The last thing you want to have to do in an emergency is be running all over trying to locate a phone or trying to charge up a phone. In a life or death situation, those minutes spent could be devastating. It’s never worth it to risk safety just for the sake of saving money.

However, there are options out there for calling 911. For instance, Mary from OwlHaven commented on my post and said:

We solved at least part of this issue by keeping a cheap Tracfone plugged in AT ALL TIMES on the kitchen counter so it will be charged and easily located. My teens use this phone when I am gone or when my unlimited-minutes phone is otherwise unavailable. The cord is long enough to stand next to the outlet to talk, and unplugging it is against the rules. I think I’ll also type our street address on a card taped to that phone, so the address can easily be read off to dispatchers if my teens were ever too stressed to remember our address.

Why We Ended Up Paying For a Landline Again

We thought we wouldn’t end up bringing our landline back, but after a year of being landline-less and having a few times when I couldn’t find my phone and Jesse had no way of getting ahold of me nor me him, we decided it was worth the $15 per month to add the landline back in. In addition, because I do a fair number of radio interviews that require a landline, this gave us another reason to make it worth the expense.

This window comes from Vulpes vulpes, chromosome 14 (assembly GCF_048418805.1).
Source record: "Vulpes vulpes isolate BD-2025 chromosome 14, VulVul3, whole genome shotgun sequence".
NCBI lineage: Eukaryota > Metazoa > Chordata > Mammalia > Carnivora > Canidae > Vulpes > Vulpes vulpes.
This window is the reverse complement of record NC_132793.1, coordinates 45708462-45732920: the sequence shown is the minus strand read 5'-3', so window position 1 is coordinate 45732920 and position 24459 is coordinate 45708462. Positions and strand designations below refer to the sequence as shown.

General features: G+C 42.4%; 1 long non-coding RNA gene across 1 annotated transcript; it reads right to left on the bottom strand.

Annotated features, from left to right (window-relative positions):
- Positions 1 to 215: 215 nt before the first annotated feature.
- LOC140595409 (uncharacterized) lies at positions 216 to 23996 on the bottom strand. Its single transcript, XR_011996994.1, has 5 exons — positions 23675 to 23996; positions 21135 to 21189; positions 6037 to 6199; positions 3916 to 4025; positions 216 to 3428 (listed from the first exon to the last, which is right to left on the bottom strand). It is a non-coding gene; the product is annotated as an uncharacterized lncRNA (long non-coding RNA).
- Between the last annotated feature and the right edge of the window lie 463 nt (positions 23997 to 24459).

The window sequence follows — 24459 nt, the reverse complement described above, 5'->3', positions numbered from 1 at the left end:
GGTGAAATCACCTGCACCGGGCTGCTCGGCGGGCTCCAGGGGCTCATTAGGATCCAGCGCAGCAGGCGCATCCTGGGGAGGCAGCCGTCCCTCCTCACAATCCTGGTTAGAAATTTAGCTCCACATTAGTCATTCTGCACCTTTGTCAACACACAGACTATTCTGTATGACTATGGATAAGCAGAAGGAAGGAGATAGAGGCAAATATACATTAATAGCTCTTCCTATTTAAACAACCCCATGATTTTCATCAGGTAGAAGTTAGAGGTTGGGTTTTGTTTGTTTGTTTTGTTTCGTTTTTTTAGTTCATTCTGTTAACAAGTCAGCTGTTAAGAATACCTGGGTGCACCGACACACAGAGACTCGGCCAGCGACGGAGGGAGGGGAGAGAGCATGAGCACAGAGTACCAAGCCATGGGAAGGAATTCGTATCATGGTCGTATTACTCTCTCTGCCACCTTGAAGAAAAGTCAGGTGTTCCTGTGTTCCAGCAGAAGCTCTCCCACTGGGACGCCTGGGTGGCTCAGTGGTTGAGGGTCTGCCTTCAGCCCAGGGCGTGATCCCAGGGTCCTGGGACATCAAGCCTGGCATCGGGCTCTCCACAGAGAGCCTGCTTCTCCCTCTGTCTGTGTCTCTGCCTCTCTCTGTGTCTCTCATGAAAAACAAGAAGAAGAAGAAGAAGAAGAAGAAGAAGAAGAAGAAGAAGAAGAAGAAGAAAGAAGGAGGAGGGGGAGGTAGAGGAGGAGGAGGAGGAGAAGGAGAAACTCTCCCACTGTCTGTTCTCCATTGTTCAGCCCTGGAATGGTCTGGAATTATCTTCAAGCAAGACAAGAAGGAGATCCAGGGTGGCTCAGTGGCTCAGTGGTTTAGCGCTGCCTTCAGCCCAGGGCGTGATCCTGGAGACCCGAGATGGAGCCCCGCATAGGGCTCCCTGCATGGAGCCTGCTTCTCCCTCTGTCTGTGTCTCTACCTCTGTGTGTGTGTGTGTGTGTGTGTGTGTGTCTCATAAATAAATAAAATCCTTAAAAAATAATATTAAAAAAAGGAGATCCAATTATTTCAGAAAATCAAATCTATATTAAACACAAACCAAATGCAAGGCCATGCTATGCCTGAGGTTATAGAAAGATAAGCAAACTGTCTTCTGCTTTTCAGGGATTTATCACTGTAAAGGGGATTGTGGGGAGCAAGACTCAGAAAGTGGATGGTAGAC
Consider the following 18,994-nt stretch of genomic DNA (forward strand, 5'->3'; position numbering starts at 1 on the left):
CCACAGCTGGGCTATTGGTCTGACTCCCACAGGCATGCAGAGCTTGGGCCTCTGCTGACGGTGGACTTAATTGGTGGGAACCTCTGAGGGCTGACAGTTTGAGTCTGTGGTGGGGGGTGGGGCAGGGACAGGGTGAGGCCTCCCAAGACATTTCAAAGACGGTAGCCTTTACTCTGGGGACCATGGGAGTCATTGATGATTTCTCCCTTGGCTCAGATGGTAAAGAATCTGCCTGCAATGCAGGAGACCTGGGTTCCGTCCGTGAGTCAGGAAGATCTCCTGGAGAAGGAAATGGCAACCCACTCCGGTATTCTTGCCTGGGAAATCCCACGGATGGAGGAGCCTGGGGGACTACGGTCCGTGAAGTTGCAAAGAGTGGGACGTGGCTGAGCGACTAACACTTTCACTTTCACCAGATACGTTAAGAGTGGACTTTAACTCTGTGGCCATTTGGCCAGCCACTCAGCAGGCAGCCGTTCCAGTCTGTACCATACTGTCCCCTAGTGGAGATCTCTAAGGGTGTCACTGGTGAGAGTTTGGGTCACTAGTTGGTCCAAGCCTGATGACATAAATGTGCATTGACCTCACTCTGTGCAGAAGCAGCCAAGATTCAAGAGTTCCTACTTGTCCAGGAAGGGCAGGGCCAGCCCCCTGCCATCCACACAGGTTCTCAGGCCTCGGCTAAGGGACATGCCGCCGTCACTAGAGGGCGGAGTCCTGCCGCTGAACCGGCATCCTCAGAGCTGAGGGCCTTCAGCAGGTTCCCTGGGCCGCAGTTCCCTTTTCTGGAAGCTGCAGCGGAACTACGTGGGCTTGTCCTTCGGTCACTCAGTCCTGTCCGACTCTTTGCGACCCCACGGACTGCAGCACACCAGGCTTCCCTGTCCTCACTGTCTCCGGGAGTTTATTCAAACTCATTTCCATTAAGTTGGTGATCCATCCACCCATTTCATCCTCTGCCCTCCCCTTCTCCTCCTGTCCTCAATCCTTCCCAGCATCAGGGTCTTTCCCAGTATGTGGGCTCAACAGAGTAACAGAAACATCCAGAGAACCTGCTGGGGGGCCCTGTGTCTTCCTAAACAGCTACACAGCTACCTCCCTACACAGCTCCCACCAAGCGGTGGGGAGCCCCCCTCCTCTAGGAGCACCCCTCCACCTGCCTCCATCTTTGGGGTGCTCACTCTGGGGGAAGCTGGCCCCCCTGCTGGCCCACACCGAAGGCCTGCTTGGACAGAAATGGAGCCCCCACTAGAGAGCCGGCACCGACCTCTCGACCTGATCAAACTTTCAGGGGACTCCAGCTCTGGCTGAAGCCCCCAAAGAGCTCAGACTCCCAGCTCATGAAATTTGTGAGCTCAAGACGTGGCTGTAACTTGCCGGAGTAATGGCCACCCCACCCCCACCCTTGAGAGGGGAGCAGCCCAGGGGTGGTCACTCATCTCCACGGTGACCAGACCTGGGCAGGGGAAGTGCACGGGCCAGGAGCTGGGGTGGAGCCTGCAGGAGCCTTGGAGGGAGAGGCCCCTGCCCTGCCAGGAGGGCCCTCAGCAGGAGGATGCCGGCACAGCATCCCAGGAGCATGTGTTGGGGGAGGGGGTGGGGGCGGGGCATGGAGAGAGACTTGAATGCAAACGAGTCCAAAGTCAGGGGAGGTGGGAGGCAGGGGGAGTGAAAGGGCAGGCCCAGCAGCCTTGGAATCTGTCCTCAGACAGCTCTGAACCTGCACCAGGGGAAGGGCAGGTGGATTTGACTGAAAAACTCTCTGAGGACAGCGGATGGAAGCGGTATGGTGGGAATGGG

But we don’t regret the year we went without a landline and if our budget is strapped sometime down the future, we know we could always cut the landline and just go with the Tracfone idea.

Do you have a landline? Why or why not?

;

Other posts in the 52 Different Ways to Save $100 Per Year series

  1. 52 Different Ways to Save at Least $100 This Year: Bake Your Own Bread (Week #1)
  2. 52 Ways to Save at Least $100 This Year: Make Your Own Coffee at Home (Week #2)
  3. 52 Different Ways to Save $100 This Year: Ditch Your Cable Package {Week 3}
  4. 52 Different Ways to Save $100 Per Year: Order Prescription Glasses Online {Week 4}
  5. 52 Different Ways to Save $100 Per Year: Make Your Own Homemade Cleaners {Week 5}
  6. 52 Different Ways to Save $100 Per Year: Make Your Own Homemade Mixes {Week 6}
  7. 52 Different Ways to Save $100 Per Year: Become a One-Car Family {Week 7}
  8. 52 Different Ways to Save $100 Per Year: Surround Yourself With Frugal Friends {Week 8}